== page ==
Walking tour will showcase Waverly's Victorian homes

April 18, 1996|By Jacques Kelly | Jacques Kelly,SUN STAFF

Baltimoreans who head for Cape May or Saratoga Springs in search of Victorian architecture can find it right at home, in an old city neighborhood just south of Memorial Stadium.

Waverly residents have organized their first Victorian Village free house tour Sunday to showcase a spectrum of housing styles and gardens.

"I grew up around Clifton Park and now live on Homestead Street," said computer programmer Paula Branch, 42. "And I've always been fascinated by the history of Waverly. I had no idea we have more than 100 houses built before 1900."

Mrs. Branch (who is not related to Baltimore Councilwoman Paula Johnson Branch) said she helped set up the tour to increase interest in the preservation of her neighborhood's older houses.

"About six years ago, a mansion was torn down on Old York Road. Maybe it wasn't as bad as what happened in Owings Mills, but it still stung me hard," she said in reference to the recent demolition of the Samuel Owings House in Baltimore County.

All the addresses included in Sunday's on-foot exploration will be south of 33rd Street, an area known for its picturesque frame houses with front porches and lots of woodwork. Stops will be made at several local gardens.

"There is actually more historic fabric still intact than your first impression from driving through on Greenmount Avenue or 33rd Street will give you," said Eddie Leon, a city planner in historic preservation, who will help lead the tour.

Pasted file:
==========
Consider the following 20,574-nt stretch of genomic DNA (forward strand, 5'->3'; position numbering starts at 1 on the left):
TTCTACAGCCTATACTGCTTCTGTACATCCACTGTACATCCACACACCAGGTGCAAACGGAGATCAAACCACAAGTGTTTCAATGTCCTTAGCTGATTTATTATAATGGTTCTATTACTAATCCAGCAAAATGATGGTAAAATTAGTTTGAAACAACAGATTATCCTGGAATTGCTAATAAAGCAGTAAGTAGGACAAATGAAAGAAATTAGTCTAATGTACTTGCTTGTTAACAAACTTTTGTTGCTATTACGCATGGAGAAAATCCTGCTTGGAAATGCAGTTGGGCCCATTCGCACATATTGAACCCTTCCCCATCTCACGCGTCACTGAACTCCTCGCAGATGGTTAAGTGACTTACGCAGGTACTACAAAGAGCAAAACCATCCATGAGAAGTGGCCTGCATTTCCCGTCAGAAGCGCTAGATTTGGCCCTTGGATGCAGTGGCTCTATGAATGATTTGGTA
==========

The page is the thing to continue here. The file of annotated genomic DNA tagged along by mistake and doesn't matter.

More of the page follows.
Mr. Leon's itinerary includes stops at Greek Revival and Gothic Revival style houses, as well as a 1920s daylight-style rowhouse, a home constructed to admit plenty of sunlight to each room.

There will also be a look at the restoration of an E. 30th St. 19th century rowhouse owned by decorative painter Terry Koenig.

The pilgrimage will include stops along 33rd Street, Old York Road, Gorsuch Avenue and Montpelier Street.

The tour will visit St. John's Episcopal Church, Huntingdon, a landmark building at Greenmount Avenue and Old York Road. The church, its grounds, gardens and graveyard (where Waverly poet Lizette Woodworth Reese is buried) will be open. The 1859 church has a collection of stained-glass windows. Its Virgin Mary side chapel was refurbished recently.

The tour, sponsored by the Better Waverly Community Organization and the city's Commission for Historical and Architectural Preservation, is free and begins at 1 p.m. sharp at the southeast corner of 33rd Street and Ellerslie Avenue, adjacent to the former Eastern High School property.

Pub Date: 4/18/96

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